Monday, July 28, 2008

Ken Wilber - Eros and Agency in Masculinity

The new issue of What Is Enlightenment? features the usual discussion between Ken Wilber (pandit) and Andrew Cohen (guru). This time, in keeping with the general topic of the issue, they are talking about masculinity.

In their own words:
What It Means to Be a Man

Andrew Cohen and Ken Wilber

In their twentieth dialogue, Cohen and Wilber strive to define the leading edge of masculinity today, exploring the cultural forces at play, examining the evolution of male-female relations, and explaining why spiritual enlightenment may hold the key to liberating men’s authenticity.

So, not too far into the "discussion," Wilber makes the following, and I believe highly useful, distinctions (I provided links for Wikimedia terms where possible, but these are only approximate):
In my view, men and women develop through the same gender-neutral basic structures (the same basic waves in the spectrum of consciousness), but they tend to do so with somewhat different values and styles. As we've discussed in the past, development happens in two modes: translation and transformation. We define transformation as a change between levels in the developmental scale and translation as a move within levels--translation as a horizontal movement and transformation as a vertical movement. Both of these are important. In both the translative and transformative domains, men and women have different tendencies. In the translative domain, there are two fundamental drives of agency and communion, which are drives of horizontal movement. And we find women tend to put an emphasis on communion, and men tend to put an emphasis on agency. In terms of transformation, there are two vertical drives: Eros and agape. Men tend to put an emphasis on Eros, and women tend to put an emphasis on agape. Eros means freedom, and agape means fullness. So women tend to have more of an emphasis on fullness in their relationships; men tend to value freedom more in their relationships.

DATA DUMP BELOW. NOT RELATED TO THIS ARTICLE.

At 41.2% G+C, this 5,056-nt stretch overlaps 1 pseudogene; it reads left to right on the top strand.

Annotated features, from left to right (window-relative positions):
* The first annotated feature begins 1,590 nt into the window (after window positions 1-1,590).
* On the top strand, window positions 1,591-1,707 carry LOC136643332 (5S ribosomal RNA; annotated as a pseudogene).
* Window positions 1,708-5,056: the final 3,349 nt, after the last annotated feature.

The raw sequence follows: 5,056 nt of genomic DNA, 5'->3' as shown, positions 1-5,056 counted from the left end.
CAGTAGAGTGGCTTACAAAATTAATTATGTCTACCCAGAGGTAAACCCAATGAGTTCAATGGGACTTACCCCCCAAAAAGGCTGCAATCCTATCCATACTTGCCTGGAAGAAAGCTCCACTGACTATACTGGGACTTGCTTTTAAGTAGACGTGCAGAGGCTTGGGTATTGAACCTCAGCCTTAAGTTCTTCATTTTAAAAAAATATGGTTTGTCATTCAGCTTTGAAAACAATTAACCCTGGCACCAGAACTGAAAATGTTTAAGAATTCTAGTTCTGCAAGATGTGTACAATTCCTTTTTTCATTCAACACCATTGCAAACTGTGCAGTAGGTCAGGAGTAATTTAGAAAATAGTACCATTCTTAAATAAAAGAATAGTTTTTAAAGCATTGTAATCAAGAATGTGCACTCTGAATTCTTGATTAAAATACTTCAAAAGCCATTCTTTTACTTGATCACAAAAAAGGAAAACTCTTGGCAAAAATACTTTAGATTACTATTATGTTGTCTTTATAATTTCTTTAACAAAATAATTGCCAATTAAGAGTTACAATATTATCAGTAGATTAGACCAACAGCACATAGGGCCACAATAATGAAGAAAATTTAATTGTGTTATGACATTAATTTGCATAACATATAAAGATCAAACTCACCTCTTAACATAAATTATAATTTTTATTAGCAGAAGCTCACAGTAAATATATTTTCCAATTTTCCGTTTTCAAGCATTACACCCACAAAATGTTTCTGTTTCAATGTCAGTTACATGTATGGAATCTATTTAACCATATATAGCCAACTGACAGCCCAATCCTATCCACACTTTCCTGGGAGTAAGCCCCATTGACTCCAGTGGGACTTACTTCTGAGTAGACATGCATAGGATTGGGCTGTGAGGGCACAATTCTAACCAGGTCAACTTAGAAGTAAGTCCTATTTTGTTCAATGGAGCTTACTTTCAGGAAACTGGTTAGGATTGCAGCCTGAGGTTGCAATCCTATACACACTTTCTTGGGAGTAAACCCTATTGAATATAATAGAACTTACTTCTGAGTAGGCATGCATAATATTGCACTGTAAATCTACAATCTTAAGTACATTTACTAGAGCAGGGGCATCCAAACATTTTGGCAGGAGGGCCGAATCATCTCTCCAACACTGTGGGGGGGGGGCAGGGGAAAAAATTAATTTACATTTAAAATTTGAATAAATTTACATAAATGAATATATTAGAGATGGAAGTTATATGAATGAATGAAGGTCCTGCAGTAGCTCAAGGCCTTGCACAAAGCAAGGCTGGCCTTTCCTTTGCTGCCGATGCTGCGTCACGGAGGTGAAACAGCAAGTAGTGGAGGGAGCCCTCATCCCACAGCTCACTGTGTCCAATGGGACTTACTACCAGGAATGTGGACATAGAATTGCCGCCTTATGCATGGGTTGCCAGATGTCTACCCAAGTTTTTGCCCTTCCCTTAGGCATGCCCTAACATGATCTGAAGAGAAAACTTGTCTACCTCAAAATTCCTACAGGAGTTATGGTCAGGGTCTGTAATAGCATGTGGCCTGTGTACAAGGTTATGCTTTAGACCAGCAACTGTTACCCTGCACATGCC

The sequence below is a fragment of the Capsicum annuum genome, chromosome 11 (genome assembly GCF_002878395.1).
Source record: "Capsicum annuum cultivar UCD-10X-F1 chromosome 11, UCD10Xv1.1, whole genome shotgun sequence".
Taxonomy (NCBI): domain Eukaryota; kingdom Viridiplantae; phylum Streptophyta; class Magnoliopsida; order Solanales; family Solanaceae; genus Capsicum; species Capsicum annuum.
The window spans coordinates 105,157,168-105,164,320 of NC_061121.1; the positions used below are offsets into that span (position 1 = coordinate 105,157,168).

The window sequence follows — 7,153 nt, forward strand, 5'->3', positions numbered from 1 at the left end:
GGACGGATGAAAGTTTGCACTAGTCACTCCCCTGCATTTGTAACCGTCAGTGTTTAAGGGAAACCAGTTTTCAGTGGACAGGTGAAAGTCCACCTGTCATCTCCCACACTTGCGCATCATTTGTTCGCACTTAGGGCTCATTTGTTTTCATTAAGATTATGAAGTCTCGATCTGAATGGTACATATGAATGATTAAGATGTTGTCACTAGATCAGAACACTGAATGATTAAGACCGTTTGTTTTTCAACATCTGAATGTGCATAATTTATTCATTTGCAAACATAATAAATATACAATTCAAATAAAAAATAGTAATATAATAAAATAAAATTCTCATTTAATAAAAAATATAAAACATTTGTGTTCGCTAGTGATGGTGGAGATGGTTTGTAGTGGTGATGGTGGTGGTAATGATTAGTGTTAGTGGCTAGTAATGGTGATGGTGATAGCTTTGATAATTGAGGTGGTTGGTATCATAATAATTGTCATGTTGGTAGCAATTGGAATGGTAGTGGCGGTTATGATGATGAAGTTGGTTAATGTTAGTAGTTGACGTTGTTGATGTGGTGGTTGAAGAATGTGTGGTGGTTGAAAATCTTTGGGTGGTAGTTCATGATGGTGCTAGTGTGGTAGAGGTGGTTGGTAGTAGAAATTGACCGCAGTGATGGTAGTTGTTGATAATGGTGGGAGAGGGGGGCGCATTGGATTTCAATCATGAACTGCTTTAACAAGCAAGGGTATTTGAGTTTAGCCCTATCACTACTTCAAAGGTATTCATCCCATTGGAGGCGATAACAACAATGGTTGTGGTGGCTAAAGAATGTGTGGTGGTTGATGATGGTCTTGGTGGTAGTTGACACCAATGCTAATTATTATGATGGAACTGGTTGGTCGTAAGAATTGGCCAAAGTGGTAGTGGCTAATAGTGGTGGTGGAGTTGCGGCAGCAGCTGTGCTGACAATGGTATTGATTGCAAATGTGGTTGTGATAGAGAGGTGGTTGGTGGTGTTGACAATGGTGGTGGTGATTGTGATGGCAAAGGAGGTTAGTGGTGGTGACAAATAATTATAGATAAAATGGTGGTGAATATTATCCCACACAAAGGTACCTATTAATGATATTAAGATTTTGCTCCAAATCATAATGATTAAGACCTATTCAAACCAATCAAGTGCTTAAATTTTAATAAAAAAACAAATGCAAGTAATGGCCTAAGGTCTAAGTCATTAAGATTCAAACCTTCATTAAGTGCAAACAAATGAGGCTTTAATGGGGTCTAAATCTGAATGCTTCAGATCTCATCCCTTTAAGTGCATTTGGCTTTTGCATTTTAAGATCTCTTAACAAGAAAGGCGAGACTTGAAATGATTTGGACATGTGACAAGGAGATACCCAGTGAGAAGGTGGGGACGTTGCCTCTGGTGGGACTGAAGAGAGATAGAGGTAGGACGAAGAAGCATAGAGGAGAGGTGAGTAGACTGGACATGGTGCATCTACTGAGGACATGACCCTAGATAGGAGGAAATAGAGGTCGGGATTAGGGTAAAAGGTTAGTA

There are healthy and unhealthy versions of each of these drives. The healthy versions of agency that we can see in men are, for example, self-responsibility and self-esteem. Unhealthy forms of agency are rigid, alienated, hyper-masculine, hyper-aggressive notions of self, fear of commitment, and so on. With Eros, the healthy version is freedom, whereas the unhealthy versions are not freedom but repression, fear, contraction--and those tend to be the types of dysfunctions that men get caught up in.

So men try to translate with an emphasis on agency and transform with an emphasis on Eros. Women tend to translate with an emphasis on communion and transform with an emphasis on agape. Those generalizations are just that--generalizations--but they do tend to be true across cultures. Eros and agape, agency and communion--those are the most universal, the most generalized drives, and there are positive and negative things about both of them, so you don't have to get into an argument over which sex is the most destructive. The main point is that you want all four of those drives to be healthy. (pg. 41)
Here are the AQAL defintions of the key words (see the actual AQAL Glossary):
One of the four main drives of an individual holon, along with Agape, agency, and
communion. The vertical drive of the lower to “reach up” towards the higher; selftranscendence. The urge to find higher, deeper, and wider wholeness. Its complementary opposite is Agape. Its pathological expression is Phobos.

One of the four main drives of an individual holon, along with communion, Eros, and
Agape. The horizontal drive for self-preservation, autonomy, and wholeness. The drive to be a whole and not a part. Its complementary opposite is communion. Its pathological expression is alienation, repression, rigid autonomy, and hyperagency.